CID report again on January 8, 2014. (Exh. 10, at 3).
February 13, 2014. (Id., ¶¶ 16-17). Plaintiff now argues that an interest rate of 15 percent is
proper pursuant to Okla Stat. tit. 36, § 3629(b). (Id., ¶ 18).
Summary judgment is appropriate only “if the movant shows that there is no genuine
dispute as to any material fact and the movant is entitled to judgment as a matter of law.” Fed.
R. Civ. P. 56(a); see Celotex Corp. v. Catrett, 477 U.S. 317, 322-23 (1986); Anderson v. Liberty
Lobby, Inc., 477 U.S. 242, 250 (1986). “A fact is ‘material’ only if it might affect the outcome
of the suit under governing law.” Anderson, 477 U.S. at 248. There is no genuine issue of
material fact “unless there is sufficient evidence favoring the nonmoving party for a jury to
return a verdict for that party.” Id. at 249. The district court thus must determine “whether the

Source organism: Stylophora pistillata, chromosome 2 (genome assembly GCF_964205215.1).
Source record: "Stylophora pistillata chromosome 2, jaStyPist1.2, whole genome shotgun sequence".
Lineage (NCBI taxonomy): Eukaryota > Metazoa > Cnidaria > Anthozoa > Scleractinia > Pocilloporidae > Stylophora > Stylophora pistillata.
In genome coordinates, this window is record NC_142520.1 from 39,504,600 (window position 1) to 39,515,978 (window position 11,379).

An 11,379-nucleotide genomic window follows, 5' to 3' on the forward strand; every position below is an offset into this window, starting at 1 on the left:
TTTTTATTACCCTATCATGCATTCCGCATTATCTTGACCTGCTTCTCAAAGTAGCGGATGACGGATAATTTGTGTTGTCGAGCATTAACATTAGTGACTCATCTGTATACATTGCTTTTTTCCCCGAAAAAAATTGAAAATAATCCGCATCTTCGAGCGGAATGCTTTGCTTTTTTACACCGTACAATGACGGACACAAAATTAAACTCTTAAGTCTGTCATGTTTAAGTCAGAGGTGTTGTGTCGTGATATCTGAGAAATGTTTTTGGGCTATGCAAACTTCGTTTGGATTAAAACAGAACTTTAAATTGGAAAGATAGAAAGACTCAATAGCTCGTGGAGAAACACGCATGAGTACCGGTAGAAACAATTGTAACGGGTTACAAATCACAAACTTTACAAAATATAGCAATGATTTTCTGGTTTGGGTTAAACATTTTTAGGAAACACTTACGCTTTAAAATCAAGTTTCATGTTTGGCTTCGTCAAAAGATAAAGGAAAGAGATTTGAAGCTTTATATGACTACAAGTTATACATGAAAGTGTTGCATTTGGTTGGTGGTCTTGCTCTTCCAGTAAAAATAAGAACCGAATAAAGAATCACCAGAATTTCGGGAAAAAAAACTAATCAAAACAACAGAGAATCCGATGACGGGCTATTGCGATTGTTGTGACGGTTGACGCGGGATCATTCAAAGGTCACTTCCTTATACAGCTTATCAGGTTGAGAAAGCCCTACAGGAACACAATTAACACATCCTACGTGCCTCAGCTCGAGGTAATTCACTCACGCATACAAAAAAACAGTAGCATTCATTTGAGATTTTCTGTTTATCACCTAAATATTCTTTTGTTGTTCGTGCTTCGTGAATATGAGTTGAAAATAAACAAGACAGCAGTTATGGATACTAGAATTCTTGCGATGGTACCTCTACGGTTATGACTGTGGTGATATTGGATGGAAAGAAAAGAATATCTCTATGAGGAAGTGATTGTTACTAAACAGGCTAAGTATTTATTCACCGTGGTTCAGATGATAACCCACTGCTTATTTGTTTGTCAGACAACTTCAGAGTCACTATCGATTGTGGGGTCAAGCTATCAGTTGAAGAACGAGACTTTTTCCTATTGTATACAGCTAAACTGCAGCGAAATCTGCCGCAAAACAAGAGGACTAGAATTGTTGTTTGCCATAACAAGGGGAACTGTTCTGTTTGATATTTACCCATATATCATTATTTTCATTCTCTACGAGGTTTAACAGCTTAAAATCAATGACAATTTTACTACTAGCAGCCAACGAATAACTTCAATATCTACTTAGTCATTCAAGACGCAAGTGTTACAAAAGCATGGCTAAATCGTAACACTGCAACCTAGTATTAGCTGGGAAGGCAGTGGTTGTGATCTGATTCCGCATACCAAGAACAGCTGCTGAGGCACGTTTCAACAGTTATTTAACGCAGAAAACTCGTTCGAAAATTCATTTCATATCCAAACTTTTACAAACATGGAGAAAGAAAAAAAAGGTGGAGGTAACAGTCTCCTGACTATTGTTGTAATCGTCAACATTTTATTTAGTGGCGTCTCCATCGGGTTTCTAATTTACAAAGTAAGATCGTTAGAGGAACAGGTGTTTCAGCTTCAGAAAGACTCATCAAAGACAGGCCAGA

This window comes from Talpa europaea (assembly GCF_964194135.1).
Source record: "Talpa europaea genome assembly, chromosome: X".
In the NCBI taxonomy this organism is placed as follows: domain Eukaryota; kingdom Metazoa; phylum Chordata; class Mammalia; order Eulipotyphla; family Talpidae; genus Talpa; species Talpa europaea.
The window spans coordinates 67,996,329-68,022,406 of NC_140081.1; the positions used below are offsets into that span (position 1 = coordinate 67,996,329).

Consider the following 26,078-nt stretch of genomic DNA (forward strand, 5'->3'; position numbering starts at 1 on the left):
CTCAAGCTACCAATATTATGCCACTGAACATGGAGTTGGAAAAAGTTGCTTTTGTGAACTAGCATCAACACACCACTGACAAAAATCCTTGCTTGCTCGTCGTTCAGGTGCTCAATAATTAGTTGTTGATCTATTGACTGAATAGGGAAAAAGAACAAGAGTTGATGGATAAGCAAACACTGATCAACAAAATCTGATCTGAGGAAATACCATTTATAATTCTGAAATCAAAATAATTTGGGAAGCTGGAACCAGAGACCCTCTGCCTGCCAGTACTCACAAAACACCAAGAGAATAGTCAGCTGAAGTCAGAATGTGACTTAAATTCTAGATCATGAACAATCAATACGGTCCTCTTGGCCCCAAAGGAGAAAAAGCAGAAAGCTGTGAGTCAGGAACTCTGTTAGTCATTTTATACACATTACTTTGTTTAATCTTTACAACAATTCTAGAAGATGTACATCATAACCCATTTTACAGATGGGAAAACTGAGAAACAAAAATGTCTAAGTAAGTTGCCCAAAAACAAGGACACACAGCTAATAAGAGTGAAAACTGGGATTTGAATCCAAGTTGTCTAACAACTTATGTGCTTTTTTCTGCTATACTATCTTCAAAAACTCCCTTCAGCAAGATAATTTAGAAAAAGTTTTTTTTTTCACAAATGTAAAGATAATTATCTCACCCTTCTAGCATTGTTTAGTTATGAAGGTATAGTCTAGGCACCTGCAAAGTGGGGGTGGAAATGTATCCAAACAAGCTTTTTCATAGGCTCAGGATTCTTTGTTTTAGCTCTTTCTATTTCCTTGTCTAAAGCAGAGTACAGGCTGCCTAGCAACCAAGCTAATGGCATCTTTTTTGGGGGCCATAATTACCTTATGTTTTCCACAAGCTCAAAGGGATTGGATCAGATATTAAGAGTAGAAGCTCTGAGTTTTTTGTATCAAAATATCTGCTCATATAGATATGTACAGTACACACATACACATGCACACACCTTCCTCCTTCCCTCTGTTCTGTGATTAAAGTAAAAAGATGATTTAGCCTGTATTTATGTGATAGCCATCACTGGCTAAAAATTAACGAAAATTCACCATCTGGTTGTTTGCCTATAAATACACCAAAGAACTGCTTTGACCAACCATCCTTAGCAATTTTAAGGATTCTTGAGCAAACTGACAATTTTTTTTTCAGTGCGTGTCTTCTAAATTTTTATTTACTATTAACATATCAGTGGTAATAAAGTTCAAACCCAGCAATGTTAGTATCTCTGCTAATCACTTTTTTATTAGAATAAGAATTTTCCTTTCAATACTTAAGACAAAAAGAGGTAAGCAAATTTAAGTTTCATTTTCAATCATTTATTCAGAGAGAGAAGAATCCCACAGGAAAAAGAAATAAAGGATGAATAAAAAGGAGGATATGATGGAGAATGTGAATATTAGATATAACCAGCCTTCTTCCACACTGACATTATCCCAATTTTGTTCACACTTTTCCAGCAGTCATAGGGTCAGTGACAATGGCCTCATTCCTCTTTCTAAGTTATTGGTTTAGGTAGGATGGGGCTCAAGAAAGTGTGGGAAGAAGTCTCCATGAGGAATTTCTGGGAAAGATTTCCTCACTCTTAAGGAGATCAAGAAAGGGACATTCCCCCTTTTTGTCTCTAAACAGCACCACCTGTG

evidence presents a sufficient disagreement [about that material fact] to require submission to a
jury or whether it is so one-sided that one party must prevail as a matter of law.” Id. at 251-52.
The non-movant’s evidence should be taken as true, and all justifiable and reasonable inferences
are to be drawn in the non-movant’s favor. Id. at 255.
“Credibility determinations, the weighing of evidence, and the drawing of legitimate
inferences from the facts are jury functions, not those of a judge . . . ruling on a motion for
summary judgment. . . .” Id. “[A]t the summary judgment stage the judge’s function is not
himself to weigh the evidence and determine the truth of the matter but to determine whether
there is a genuine issue for trial.” Id. at 249.
Prudential argues that it is entitled to summary judgment because there is no genuine
dispute of material fact regarding Prudential’s performance of its obligations under the contract.
Specifically, Prudential argues that: (1) its payment of the life insurance policy proceeds to
plaintiff bars plaintiff’s breach of contract suit, and (2) it has satisfied its obligation to pay